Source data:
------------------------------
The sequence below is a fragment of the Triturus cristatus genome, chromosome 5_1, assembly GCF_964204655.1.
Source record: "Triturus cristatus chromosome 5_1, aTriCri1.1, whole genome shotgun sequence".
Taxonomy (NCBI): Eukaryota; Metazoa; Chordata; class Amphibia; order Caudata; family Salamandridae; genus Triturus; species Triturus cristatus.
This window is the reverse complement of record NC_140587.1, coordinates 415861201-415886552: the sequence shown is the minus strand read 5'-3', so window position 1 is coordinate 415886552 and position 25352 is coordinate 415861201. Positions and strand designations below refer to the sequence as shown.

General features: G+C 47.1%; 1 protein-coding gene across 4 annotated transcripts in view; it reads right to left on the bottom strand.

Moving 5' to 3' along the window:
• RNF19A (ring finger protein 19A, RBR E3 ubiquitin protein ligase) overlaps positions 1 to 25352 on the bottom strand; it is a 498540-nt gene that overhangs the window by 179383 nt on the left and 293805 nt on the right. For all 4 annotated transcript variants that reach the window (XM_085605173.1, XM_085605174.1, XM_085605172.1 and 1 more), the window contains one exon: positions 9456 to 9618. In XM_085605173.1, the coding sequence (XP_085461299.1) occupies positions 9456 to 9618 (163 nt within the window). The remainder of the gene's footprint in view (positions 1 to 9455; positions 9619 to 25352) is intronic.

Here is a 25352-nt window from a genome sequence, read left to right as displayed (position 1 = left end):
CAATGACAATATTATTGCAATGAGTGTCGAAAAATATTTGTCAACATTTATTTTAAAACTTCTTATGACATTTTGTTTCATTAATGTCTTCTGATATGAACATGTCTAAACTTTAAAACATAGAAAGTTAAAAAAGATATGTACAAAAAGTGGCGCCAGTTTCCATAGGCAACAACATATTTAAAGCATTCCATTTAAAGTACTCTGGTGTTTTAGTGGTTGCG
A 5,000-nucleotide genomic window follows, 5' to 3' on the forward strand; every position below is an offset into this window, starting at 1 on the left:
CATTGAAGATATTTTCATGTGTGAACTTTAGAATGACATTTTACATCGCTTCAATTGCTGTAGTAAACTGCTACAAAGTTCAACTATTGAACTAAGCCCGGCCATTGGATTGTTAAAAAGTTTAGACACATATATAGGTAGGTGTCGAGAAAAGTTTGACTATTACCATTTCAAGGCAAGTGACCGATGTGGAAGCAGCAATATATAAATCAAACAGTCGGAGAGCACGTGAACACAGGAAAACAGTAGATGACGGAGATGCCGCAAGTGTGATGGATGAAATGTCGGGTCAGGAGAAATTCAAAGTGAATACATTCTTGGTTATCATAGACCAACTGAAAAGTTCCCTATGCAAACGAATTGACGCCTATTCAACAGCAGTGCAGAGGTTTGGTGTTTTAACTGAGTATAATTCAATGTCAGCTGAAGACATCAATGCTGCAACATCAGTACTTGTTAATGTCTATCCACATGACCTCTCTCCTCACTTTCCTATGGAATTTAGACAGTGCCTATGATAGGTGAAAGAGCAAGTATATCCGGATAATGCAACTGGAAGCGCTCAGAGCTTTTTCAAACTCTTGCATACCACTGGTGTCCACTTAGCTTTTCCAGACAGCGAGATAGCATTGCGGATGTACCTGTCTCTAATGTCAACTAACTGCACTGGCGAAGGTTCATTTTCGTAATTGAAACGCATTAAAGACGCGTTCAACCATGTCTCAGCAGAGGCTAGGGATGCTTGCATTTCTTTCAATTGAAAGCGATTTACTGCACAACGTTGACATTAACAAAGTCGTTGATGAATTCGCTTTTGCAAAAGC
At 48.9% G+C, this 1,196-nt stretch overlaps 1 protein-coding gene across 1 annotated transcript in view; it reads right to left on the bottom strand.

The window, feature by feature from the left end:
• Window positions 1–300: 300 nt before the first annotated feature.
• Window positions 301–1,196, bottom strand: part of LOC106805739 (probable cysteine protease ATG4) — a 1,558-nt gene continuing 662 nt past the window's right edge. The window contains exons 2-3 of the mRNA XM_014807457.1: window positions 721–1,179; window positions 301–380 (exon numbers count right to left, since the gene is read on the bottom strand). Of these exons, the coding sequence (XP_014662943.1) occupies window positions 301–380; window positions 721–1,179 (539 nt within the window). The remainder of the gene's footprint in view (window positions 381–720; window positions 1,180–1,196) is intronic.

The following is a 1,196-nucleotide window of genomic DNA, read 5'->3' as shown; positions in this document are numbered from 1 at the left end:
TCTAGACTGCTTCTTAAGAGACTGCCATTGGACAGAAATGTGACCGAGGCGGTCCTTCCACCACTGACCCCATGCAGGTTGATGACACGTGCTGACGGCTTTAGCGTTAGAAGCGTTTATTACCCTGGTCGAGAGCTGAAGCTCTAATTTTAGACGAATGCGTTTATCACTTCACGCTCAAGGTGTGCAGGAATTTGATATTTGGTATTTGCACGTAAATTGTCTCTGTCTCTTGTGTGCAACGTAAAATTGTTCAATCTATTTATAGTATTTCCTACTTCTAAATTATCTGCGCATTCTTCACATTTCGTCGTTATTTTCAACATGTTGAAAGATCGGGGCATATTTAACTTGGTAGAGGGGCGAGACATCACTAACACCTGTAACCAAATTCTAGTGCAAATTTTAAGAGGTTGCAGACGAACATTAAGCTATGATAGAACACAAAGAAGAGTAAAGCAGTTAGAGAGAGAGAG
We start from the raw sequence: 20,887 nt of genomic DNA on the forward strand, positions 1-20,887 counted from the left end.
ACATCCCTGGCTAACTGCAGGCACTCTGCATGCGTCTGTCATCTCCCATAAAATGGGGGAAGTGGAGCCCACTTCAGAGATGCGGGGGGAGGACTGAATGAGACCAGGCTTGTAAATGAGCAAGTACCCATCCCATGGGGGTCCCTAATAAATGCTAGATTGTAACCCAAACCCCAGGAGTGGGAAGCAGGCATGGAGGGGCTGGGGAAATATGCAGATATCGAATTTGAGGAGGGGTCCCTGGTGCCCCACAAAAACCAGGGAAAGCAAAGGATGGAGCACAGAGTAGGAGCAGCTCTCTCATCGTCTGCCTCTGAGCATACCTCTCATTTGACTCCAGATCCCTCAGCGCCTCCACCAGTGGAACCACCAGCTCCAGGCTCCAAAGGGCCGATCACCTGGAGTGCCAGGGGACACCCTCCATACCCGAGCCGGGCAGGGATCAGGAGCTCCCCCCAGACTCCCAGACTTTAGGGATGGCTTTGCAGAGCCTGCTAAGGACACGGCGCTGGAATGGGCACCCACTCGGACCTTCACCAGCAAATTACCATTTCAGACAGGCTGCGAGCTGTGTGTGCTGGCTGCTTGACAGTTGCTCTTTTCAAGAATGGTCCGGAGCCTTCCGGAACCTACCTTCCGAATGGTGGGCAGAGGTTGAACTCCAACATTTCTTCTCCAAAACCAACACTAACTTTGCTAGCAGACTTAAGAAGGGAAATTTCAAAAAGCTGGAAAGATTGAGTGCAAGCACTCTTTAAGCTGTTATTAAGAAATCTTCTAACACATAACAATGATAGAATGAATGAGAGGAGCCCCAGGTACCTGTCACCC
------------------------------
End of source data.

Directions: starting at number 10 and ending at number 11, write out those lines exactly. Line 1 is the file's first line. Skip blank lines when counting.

A 5,000-nucleotide genomic window follows, 5' to 3' on the forward strand; every position below is an offset into this window, starting at 1 on the left:
CATTGAAGATATTTTCATGTGTGAACTTTAGAATGACATTTTACATCGCTTCAATTGCTGTAGTAAACTGCTACAAAGTTCAACTATTGAACTAAGCCCGGCCATTGGATTGTTAAAAAGTTTAGACACATATATAGGTAGGTGTCGAGAAAAGTTTGACTATTACCATTTCAAGGCAAGTGACCGATGTGGAAGCAGCAATATATAAATCAAACAGTCGGAGAGCACGTGAACACAGGAAAACAGTAGATGACGGAGATGCCGCAAGTGTGATGGATGAAATGTCGGGTCAGGAGAAATTCAAAGTGAATACATTCTTGGTTATCATAGACCAACTGAAAAGTTCCCTATGCAAACGAATTGACGCCTATTCAACAGCAGTGCAGAGGTTTGGTGTTTTAACTGAGTATAATTCAATGTCAGCTGAAGACATCAATGCTGCAACATCAGTACTTGTTAATGTCTATCCACATGACCTCTCTCCTCACTTTCCTATGGAATTTAGACAGTGCCTATGATAGGTGAAAGAGCAAGTATATCCGGATAATGCAACTGGAAGCGCTCAGAGCTTTTTCAAACTCTTGCATACCACTGGTGTCCACTTAGCTTTTCCAGACAGCGAGATAGCATTGCGGATGTACCTGTCTCTAATGTCAACTAACTGCACTGGCGAAGGTTCATTTTCGTAATTGAAACGCATTAAAGACGCGTTCAACCATGTCTCAGCAGAGGCTAGGGATGCTTGCATTTCTTTCAATTGAAAGCGATTTACTGCACAACGTTGACATTAACAAAGTCGTTGATGAATTCGCTTTTGCAAAAGC